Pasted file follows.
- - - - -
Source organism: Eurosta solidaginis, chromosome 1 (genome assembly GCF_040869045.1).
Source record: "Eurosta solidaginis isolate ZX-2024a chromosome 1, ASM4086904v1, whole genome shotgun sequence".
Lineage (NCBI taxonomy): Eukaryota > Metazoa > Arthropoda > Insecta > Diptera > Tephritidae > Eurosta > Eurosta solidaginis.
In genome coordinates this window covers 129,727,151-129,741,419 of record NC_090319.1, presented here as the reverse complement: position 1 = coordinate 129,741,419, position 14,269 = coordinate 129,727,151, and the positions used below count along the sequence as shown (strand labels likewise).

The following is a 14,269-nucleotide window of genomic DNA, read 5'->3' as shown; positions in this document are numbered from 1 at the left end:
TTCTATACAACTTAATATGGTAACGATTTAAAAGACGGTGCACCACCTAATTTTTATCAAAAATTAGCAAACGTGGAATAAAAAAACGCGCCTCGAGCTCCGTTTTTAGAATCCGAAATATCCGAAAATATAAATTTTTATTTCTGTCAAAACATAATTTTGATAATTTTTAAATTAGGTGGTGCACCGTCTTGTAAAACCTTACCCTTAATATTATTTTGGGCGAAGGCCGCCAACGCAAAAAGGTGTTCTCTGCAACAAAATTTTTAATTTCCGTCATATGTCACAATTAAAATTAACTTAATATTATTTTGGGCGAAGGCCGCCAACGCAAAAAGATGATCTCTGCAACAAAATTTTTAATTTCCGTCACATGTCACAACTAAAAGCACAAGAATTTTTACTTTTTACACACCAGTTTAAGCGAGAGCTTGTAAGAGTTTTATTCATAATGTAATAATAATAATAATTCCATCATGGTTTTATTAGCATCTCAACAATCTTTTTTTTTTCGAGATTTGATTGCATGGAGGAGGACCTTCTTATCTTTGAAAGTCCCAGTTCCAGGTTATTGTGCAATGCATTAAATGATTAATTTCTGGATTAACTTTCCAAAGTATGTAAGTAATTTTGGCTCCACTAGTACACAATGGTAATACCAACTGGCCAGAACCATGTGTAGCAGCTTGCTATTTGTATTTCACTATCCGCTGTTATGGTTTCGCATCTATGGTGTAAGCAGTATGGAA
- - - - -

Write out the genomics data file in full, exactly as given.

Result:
Source organism: Eurosta solidaginis, chromosome 1 (genome assembly GCF_040869045.1).
Source record: "Eurosta solidaginis isolate ZX-2024a chromosome 1, ASM4086904v1, whole genome shotgun sequence".
Lineage (NCBI taxonomy): Eukaryota > Metazoa > Arthropoda > Insecta > Diptera > Tephritidae > Eurosta > Eurosta solidaginis.
In genome coordinates this window covers 129,727,151-129,741,419 of record NC_090319.1, presented here as the reverse complement: position 1 = coordinate 129,741,419, position 14,269 = coordinate 129,727,151, and the positions used below count along the sequence as shown (strand labels likewise).

The following is a 14,269-nucleotide window of genomic DNA, read 5'->3' as shown; positions in this document are numbered from 1 at the left end:
TTCTATACAACTTAATATGGTAACGATTTAAAAGACGGTGCACCACCTAATTTTTATCAAAAATTAGCAAACGTGGAATAAAAAAACGCGCCTCGAGCTCCGTTTTTAGAATCCGAAATATCCGAAAATATAAATTTTTATTTCTGTCAAAACATAATTTTGATAATTTTTAAATTAGGTGGTGCACCGTCTTGTAAAACCTTACCCTTAATATTATTTTGGGCGAAGGCCGCCAACGCAAAAAGGTGTTCTCTGCAACAAAATTTTTAATTTCCGTCATATGTCACAATTAAAATTAACTTAATATTATTTTGGGCGAAGGCCGCCAACGCAAAAAGATGATCTCTGCAACAAAATTTTTAATTTCCGTCACATGTCACAACTAAAAGCACAAGAATTTTTACTTTTTACACACCAGTTTAAGCGAGAGCTTGTAAGAGTTTTATTCATAATGTAATAATAATAATAATTCCATCATGGTTTTATTAGCATCTCAACAATCTTTTTTTTTTCGAGATTTGATTGCATGGAGGAGGACCTTCTTATCTTTGAAAGTCCCAGTTCCAGGTTATTGTGCAATGCATTAAATGATTAATTTCTGGATTAACTTTCCAAAGTATGTAAGTAATTTTGGCTCCACTAGTACACAATGGTAATACCAACTGGCCAGAACCATGTGTAGCAGCTTGCTATTTGTATTTCACTATCCGCTGTTATGGTTTCGCATCTATGGTGTAAGCAGTATGGAA